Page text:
WHAT DOES THE UCITS V DIRECTIVE DO?

1                 UCITS depositary function

The provisions concerning the depositary function have been largely unchanged since the UCITS Directive (UCITS I) was adopted in 1985. UCITS V contains some of the original provisions on the depositary function, but introduces a number of new and expanded rules on the role of depositaries, cf. UCITS V Art. 22-26.

1.1             Appointment of a depositary

A UCITS manager must ensure that a depositary is appointed using a written contract (Article 22(2)). The written contract regulates the flow of information necessary to allow the depositary to perform its functions for the UCITS for which it is appointed.

1.2            Duties of a depositary

Article 22 sets out the duties a depositary has. For each UCITS that a depositary is responsible for, it should:

  • Ensure that the sale, issue, re-purchase, redemption and cancellation of units of the UCITS are carried out in accordance with applicable national laws and the fund rules or instruments of incorporation.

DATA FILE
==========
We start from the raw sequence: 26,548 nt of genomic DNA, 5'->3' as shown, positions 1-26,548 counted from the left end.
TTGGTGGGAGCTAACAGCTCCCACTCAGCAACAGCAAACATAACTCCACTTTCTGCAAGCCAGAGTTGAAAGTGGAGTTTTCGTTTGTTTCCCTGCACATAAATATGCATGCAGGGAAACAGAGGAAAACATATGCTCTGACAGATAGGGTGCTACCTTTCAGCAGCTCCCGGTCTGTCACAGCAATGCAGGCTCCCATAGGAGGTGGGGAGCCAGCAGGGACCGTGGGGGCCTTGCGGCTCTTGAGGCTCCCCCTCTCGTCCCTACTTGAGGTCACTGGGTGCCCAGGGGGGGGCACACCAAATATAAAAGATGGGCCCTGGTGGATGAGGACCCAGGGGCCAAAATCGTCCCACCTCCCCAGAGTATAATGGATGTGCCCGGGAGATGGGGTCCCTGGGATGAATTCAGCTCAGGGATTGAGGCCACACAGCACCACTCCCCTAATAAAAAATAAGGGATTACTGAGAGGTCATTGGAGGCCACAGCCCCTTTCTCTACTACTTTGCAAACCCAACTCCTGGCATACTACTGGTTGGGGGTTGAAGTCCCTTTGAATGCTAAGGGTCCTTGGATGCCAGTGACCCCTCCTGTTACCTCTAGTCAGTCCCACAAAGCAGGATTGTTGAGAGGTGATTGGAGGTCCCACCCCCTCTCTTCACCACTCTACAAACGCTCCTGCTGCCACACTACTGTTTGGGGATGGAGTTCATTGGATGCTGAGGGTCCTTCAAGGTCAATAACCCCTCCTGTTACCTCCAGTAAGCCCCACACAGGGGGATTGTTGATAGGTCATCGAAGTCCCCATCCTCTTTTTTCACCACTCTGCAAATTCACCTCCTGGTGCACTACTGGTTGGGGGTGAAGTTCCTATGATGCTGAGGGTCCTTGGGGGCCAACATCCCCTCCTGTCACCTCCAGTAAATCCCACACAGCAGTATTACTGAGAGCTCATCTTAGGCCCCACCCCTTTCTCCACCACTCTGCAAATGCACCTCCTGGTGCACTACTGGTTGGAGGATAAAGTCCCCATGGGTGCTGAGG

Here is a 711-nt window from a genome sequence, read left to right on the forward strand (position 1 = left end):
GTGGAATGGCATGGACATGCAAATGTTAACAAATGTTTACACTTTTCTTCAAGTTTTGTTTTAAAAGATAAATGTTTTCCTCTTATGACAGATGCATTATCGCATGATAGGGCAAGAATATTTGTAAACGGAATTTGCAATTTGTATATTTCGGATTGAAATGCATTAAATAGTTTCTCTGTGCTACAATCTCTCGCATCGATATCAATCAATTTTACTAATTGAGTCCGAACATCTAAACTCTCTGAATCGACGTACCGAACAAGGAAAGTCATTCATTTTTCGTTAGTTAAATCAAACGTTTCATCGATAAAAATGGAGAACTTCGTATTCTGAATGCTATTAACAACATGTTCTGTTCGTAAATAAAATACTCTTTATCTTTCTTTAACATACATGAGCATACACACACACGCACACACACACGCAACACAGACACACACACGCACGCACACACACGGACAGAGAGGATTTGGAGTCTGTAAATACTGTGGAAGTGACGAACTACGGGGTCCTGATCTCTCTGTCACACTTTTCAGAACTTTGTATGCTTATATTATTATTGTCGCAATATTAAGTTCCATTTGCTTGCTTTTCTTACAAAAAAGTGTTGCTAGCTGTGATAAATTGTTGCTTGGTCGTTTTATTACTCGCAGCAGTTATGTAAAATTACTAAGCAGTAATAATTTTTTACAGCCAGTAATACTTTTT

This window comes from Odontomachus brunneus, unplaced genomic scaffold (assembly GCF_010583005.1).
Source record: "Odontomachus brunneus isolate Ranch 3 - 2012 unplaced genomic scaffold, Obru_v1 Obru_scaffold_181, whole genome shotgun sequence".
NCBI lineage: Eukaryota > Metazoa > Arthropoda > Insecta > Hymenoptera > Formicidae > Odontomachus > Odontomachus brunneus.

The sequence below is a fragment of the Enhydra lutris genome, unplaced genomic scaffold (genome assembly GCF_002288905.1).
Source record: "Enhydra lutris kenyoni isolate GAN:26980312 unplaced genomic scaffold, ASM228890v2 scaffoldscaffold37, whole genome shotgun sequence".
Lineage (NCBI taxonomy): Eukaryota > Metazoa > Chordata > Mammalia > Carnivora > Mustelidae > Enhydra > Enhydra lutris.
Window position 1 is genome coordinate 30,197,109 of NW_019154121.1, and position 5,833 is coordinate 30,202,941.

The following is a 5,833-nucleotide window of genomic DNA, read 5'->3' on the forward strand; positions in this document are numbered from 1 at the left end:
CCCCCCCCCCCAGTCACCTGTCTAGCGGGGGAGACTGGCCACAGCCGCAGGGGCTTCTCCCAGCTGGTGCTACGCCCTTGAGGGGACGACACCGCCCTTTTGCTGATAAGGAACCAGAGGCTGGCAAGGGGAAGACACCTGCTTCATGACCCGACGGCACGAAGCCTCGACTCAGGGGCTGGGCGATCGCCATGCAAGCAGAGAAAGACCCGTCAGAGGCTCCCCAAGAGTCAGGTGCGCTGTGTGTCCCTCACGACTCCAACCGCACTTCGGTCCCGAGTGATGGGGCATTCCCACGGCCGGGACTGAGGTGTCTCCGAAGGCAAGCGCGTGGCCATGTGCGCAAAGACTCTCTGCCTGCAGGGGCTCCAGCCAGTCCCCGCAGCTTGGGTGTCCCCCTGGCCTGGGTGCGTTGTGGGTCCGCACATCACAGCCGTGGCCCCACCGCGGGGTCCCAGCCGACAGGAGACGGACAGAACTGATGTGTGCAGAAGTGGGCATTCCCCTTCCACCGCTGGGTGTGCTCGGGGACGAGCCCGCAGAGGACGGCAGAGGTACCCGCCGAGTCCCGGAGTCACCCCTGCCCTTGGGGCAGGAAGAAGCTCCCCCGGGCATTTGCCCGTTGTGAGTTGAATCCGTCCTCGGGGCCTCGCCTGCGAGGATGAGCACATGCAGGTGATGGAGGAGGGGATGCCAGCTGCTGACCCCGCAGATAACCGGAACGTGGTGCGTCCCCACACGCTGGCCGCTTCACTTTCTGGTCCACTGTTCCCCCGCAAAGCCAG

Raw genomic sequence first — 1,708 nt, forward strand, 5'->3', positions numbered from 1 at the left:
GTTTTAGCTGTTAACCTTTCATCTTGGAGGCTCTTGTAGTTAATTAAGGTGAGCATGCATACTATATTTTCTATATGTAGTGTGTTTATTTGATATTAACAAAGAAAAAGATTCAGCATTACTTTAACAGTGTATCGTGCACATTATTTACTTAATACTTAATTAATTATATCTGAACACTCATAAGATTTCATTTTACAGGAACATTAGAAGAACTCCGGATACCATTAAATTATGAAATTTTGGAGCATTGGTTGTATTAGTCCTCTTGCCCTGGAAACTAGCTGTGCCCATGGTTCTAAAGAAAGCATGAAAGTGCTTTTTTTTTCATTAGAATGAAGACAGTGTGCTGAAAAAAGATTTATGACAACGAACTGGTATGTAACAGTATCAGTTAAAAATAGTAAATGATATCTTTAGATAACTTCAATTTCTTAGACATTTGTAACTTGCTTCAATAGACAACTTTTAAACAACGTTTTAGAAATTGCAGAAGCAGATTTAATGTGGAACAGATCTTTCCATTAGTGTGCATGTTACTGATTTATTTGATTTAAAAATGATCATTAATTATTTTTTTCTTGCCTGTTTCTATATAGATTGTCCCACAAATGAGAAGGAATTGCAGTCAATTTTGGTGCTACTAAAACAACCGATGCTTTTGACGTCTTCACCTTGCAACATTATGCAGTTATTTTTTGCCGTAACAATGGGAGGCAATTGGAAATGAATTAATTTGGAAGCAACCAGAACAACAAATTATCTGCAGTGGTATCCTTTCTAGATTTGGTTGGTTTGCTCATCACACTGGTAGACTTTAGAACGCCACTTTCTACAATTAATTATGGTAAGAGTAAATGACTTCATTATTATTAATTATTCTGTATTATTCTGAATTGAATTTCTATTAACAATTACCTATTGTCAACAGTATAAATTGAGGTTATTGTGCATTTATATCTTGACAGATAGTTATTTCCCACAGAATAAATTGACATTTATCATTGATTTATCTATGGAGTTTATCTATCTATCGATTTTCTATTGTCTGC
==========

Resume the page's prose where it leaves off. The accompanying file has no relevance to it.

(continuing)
• Ensure that the value of the units of the UCITS is calculated in accordance with applicable national laws and the fund rules or the instruments of incorporation.
  • Carry out instructions of the management company or an investment company (unless they conflict with applicable national laws or the fund rules or the instruments of incorporation).
  • Ensure that where a transaction involves the assets of the UCITS, any consideration is remitted to the UCITS within usual time limits.
  • Ensure that the income of the UCITS is applied in accordance with applicable national laws and the fund rules or the instruments of incorporation.
  • Ensure that the cash flows of the UCITS are properly monitored. This means ensuring that all payments made by or on behalf of investments when subscribing for units in the UCITS have been received, and that all cash of the UCITS has been booked in cash accounts. Cash accounts must meet specified conditions.
  • Ensure the safe-keeping of the UCITS’ assets.
  • On a regular basis, provide the management company or the investment company with a comprehensive inventory of all of the assets of the UCITS.